Wednesday, October 23, 2013

Up to date? I think someone needs a dictionary.

How is email that comes in at 9:11 am discussing a 9:05 am departure time helpful? Or at 8:38 am?

And as mentioned in the comments below, if people on-board were being duly informed, why send the alert out at all, to everyone, including those of us already at work?

I found the SMS text message alerts better than the emails. At least that hamster ran its wheel more efficiently.


Squiggles said...

Useless. And irritating. There is no reason why these cannot be sent when the delay occurs and not whenever someone remembers to hit the submit button.

Why are they doing to In the Know campaign when they can't be bothered to actually let us know in a timely manner.

It is one of the many things that irritate me about the system and Metrolinx. Apparently 10 days away isn't long enough to get rid of the irritation I feel whenever one of their emails appear.

TomW said...

At 9:11 that train was still sitting outside Rouge Hill with a just-resurrected loco, about to roll forward 500m to the station itself. So, yes, it was timely.

(Also, 9:11 is 28 minutes after 8:43, hardly a "whole hour"!)

Was it useful? Well, if you were on the train, you got regular updates from the CSA. If you weren't on the train, then it might have been useful. So, not usre there.

TomW said...

@Squiggles: "There is no reason why these cannot be sent when the delay occurs".
What would you send then? It would just read: "The train has been delayed. Could be two minutes, could be two hours. We don't know at this point"

Peter said...

Many times there are absolutely no alerts. Customer Relations provided me with the following last month:

"We recognize that consistent communication is essential to keeping passengers informed and we will be introducing a system that automatically notifies us of all bus delays in real time. The system is expected to be in place by January 2014 and we trust that you will see an improvement in the consistency of alerts being sent out. In the meantime, we will continue to work with our Operations team to ensure all delays are reported."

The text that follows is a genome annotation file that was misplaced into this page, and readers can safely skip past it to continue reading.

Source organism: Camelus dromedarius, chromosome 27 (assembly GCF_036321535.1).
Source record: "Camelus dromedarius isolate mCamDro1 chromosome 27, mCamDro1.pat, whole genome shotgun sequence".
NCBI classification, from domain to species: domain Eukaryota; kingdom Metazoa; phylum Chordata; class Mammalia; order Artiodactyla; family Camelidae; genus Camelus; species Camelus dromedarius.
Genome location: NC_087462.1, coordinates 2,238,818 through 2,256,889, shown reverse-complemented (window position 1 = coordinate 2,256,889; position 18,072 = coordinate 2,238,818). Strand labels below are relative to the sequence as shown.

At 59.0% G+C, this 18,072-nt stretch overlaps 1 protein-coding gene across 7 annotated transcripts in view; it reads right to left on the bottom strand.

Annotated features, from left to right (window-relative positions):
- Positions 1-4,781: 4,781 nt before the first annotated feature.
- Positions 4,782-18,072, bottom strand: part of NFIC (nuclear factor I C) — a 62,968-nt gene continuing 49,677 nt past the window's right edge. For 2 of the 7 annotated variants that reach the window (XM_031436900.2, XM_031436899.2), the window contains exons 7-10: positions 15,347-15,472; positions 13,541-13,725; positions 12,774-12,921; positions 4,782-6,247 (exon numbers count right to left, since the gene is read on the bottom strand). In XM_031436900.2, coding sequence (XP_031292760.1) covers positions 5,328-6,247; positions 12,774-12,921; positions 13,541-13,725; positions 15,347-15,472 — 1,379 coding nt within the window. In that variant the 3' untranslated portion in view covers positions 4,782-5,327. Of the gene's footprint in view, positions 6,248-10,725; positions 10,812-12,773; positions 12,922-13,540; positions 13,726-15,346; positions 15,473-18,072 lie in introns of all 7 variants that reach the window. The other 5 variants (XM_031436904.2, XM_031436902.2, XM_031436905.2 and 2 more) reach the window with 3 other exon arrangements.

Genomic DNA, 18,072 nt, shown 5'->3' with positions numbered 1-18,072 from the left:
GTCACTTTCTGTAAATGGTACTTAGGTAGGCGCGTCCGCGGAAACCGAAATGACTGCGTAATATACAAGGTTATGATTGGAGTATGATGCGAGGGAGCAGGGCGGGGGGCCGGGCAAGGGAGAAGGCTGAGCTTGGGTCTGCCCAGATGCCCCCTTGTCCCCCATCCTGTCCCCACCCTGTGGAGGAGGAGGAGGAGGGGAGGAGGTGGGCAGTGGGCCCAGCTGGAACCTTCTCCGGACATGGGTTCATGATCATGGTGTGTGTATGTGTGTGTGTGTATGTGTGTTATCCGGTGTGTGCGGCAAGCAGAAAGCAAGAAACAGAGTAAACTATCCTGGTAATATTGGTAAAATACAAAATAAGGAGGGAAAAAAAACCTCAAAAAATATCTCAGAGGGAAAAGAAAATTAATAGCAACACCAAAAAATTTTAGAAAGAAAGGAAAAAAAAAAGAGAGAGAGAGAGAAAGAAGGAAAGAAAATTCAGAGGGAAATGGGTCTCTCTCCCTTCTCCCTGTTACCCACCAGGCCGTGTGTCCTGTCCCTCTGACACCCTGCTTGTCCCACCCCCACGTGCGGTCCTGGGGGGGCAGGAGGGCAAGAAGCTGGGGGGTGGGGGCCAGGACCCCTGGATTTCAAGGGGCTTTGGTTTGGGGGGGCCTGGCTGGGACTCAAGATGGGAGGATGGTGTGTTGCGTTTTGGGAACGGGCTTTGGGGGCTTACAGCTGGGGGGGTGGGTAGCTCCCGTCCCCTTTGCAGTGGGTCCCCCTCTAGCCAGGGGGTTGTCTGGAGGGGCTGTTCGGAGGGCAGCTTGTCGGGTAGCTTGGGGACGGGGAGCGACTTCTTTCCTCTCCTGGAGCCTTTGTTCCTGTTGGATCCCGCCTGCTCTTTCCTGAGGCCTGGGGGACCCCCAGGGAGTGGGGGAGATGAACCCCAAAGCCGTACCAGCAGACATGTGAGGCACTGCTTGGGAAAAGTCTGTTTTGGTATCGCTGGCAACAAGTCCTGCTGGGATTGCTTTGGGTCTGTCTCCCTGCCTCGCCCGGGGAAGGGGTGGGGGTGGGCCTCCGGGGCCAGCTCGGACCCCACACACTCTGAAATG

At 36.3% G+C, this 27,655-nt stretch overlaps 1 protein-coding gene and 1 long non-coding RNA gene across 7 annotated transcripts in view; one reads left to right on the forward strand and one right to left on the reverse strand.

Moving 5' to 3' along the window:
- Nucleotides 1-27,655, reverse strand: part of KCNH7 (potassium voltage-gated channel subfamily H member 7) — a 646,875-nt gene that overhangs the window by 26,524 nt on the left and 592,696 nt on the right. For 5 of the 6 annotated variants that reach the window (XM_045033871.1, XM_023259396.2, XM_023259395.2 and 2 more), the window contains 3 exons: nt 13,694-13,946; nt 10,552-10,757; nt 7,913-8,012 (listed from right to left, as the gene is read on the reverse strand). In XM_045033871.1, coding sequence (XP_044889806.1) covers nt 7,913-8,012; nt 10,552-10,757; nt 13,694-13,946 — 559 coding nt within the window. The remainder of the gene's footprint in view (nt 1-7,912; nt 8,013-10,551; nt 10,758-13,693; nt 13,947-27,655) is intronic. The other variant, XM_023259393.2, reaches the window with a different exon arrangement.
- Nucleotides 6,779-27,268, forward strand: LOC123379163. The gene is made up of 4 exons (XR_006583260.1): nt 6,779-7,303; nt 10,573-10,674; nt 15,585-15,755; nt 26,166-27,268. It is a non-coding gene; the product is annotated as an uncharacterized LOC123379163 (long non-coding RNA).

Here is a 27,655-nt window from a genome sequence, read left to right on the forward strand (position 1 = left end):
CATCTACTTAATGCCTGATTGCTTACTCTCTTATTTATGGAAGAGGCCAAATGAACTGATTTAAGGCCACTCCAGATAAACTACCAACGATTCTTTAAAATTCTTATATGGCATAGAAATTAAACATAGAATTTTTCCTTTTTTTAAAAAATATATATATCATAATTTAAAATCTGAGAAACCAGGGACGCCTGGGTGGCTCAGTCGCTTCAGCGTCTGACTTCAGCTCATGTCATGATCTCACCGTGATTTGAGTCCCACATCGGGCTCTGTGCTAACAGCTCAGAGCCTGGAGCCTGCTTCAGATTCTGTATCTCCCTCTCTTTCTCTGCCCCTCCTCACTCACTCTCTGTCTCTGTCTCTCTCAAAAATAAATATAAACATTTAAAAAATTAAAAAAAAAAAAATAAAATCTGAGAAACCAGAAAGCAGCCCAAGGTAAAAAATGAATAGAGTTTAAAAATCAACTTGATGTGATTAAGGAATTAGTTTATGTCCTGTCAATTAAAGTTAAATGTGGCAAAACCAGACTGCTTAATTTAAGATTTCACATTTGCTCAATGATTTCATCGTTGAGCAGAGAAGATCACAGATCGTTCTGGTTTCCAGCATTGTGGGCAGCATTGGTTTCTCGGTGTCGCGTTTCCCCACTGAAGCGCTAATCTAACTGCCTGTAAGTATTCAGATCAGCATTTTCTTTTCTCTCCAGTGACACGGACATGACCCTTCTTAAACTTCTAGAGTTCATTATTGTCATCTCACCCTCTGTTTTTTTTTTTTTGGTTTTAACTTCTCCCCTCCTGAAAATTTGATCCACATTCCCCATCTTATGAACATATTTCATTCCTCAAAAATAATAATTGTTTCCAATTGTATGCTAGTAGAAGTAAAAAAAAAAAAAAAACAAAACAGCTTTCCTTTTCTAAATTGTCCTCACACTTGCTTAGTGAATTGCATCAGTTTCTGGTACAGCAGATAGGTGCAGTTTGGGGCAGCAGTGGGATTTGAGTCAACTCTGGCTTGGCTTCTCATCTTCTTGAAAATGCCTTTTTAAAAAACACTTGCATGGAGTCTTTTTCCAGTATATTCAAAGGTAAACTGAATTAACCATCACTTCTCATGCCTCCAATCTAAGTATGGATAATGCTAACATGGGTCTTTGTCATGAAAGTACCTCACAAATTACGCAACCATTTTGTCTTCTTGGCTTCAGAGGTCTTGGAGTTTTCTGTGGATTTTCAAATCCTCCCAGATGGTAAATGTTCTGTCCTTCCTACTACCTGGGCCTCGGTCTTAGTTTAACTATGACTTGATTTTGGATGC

"Operations" is the new name for what was the GTCC. New name, same level of service.

C.J. Smith said...

If the information was only pertinent to the people on that train who were given timely informed updates by the CSA, then why bother sending out the alert at all?

I agree that I was wrong to expect GO to know at 753 there would be issues but that alert was also sent out after the anticipated departure time from Rouge Hill.

And Peter raises a good point. Us bus passengers are rarely ever told about bus delays or told what happened to a bus that never came.

Squiggles said...


Nope. I mean those times where you leave work at 4.50 to catch the 5.10, no sign of a cancelled or delayed train on the board, sit on the freaking train for 30 mins before you even hear what a possible excuse for a delay is, then don't receive the email alert about it until 6.30/7pm that night.

And we won't even touch upon those situations that I refer to as a clusterf*ck. They just give up informing us cattle what the issue is and cancel trains left right and centre.